Doctor of Nursing

The Doctor of Nursing Practice degree programs produce exceptional nurse leaders. Graduates master the translation of research into practice. This prepares them to manage individual patients and improve their overall outcome.

This degree focuses on safe, effective, and patient-centered care. But deciding whether a DNP is right for you is a personal choice.


The Doctor of Nursing Practice is a terminal degree. Students take a clinical perspective on how diseases progress. As a student, you will study diagnostics, advanced practice, and disease treatment among other things. With this degree, you become an independent practitioner.


A DNP degree allows you to develop the skills necessary for the highest level of practice. They are practice leaders who are transforming the system and providing better care solutions for patients.

The Master of Science in Nursing is the minimum requirement for advanced practice nursing roles.

A DNP opens even more opportunities for advancement. If you are looking to go beyond the MSN in order to improve the quality and outcome of care, to meet the increasing demands of patients, and achieve senior-level leadership positions, then you need to pursue a Doctor of Nursing.

Not only do doctoral-trained nurses enjoy more opportunities for advancement, they also earn higher salaries. Because DNP programs strive to integrate nursing science with analytical, biophysical, organizational, and psychosocial sciences graduates have higher academic achievement and more specialized expertise that is rewarded with better pay.

Nurses with a doctorate are therefore able to better understand the nature of health and healthcare delivery and evaluate the effectiveness of interventions and improve the nursing practice healthcare system overall.


Here are even reasons why you should consider pursuing a Doctor of Nursing Practice today.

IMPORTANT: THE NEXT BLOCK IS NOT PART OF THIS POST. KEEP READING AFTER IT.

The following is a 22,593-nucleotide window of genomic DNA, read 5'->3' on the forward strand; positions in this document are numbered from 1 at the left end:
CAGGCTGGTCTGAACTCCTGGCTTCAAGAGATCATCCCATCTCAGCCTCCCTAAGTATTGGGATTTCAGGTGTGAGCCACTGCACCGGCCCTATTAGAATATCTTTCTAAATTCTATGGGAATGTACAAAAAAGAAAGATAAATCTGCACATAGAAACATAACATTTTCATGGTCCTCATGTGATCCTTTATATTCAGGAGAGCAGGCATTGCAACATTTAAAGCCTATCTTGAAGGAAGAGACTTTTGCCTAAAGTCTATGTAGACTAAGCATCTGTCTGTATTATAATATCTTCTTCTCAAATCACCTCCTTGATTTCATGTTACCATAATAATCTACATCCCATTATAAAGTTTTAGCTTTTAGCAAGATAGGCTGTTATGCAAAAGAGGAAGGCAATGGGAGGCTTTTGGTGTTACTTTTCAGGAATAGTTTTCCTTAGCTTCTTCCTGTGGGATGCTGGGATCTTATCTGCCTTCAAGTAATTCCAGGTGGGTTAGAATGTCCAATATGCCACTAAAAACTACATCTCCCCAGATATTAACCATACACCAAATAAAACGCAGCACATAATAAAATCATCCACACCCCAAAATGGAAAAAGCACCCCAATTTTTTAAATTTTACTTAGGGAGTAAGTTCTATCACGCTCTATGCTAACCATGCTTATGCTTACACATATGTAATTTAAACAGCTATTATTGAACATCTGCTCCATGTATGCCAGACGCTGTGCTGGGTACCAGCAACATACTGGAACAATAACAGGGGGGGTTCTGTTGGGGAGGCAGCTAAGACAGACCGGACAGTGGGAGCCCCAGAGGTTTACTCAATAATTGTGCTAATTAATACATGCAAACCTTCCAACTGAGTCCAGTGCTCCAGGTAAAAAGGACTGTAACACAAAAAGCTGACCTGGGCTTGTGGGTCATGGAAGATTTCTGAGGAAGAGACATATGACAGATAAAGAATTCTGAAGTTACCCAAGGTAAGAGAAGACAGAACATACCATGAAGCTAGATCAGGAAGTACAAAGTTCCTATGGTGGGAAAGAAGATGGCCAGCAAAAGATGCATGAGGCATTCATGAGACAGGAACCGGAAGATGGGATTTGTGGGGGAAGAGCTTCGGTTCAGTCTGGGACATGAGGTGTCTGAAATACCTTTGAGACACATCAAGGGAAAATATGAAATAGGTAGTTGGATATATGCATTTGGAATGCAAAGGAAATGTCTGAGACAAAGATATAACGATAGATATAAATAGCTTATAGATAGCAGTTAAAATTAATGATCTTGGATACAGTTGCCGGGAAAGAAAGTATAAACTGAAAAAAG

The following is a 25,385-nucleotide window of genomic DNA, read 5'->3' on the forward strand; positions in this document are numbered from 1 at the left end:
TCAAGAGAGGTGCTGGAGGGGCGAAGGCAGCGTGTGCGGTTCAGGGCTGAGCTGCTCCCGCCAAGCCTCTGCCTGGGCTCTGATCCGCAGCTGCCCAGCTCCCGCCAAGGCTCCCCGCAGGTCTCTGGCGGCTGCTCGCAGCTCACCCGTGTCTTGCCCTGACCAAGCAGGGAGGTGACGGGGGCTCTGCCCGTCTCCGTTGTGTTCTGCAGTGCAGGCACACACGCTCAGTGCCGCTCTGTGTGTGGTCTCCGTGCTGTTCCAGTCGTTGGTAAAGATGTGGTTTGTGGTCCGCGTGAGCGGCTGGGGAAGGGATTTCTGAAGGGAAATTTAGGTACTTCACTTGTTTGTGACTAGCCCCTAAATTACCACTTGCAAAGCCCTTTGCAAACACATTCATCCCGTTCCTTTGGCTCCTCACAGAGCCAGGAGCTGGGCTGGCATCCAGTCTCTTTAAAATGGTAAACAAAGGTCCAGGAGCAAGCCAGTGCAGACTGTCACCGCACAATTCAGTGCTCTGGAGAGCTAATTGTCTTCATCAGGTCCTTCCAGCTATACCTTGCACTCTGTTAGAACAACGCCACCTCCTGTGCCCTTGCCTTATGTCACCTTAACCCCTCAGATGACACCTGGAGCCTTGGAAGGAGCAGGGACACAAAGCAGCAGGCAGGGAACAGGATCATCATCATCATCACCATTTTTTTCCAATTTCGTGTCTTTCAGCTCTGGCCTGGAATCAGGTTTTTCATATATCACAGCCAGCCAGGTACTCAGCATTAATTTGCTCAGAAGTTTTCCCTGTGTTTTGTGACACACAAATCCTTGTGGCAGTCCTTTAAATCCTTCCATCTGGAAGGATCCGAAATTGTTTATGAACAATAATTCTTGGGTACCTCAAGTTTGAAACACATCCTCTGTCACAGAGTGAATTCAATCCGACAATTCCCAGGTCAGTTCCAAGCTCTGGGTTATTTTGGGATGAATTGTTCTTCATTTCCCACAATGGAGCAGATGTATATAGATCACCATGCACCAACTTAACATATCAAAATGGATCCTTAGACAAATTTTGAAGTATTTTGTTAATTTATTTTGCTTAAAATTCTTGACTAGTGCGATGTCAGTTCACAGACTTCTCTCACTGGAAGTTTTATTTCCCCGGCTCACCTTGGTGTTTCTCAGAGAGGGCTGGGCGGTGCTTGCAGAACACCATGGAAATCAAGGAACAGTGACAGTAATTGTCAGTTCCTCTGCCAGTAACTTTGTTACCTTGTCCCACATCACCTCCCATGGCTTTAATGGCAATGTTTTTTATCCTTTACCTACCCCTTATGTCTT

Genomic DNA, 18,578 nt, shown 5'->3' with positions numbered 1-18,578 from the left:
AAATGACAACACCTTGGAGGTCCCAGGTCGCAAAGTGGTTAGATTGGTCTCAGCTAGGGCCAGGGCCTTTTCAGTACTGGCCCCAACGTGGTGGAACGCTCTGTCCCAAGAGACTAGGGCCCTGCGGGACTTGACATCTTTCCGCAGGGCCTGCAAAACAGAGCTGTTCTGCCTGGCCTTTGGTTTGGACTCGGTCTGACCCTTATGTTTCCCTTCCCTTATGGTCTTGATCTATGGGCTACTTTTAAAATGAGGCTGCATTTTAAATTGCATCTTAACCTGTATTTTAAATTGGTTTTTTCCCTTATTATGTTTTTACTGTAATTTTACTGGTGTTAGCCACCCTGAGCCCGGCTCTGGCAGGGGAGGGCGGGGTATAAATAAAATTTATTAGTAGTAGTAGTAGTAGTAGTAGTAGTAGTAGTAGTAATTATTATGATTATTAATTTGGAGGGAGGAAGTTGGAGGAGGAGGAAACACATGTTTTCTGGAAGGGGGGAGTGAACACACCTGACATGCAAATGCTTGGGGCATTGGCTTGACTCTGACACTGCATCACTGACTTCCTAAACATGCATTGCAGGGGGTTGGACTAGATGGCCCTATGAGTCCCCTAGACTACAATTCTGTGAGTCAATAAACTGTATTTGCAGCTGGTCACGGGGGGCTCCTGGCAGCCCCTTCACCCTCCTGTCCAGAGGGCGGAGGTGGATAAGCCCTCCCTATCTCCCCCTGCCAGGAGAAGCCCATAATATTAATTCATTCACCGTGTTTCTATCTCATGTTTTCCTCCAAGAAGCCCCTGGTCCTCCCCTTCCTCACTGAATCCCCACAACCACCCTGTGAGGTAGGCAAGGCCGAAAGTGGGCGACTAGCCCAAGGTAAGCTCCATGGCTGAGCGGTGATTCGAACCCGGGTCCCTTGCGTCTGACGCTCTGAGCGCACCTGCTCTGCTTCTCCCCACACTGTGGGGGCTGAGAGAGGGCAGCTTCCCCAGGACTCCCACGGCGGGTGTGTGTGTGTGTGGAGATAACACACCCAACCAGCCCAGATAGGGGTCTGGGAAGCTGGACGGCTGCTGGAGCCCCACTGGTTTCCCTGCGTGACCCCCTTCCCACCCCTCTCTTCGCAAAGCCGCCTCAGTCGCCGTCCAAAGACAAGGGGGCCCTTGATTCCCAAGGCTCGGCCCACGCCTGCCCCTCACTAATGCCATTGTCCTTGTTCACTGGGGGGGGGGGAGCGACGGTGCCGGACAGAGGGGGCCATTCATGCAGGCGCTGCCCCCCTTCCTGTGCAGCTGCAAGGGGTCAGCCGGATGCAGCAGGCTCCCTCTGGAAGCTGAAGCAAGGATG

• The American Associate of Colleges of Nursing (AACN) and associated members encourage advanced administrators and advanced practice nurses to attain a DNP degree.
  • A DNP is a practice-based degree, so you get to put evidence-based findings into practice. It allows you to move beyond the research phase.
  • You get to play a part in solving complex and ever-changing healthcare issues.
  • With a DNP, you are eligible for leadership roles. This means you can shape the profession. You can effect change that directly improves the lives of your patients as well as the healthcare system.
  • It allows you to become an undisputed leader that contributes solutions to the complex demands of the healthcare environment.
  • While pursuing your degree, you get to rub shoulders with and learn from instructors that are leaders in their field.
  • You learn to utilize technologies to promote a more efficient, data-driven practice. Properly used technologies lead to improved patient care, more effective systems, and better-quality work.

Career Paths

Once you earn a doctorate, man career opportunities won’t necessarily involve hands-on nursing. Most DNP holders work in executive positions.

Responsibilities might include managing other nurses and staff, holding a leadership role in providing patient care, developing policies and procedures, conducting research, applying research findings to patient care, and educating patients and the public on healthcare issues.

Four of the top in-demand careers are a nurse educator, chief nursing officer, clinical nurse specialist, and advanced practice nurse. Nurse educators teach the next generation of nurses. Chief nursing officers act as leaders while managing patient outcomes, lowering costs, and meeting regulatory standards.

Clinical nurse specialists have strong managerial skills so they can treat patients while also assessing hospital procedures. Advanced practice nurses are specialized in their field and work to handle the increased complexities of patient care in the specialization.

Training to become a doctorate-educated nurse requires a lot of work. If you successfully earn this degree, you will be well suited to make an impact on your profession. You are trained to go beyond patient care and become a leader.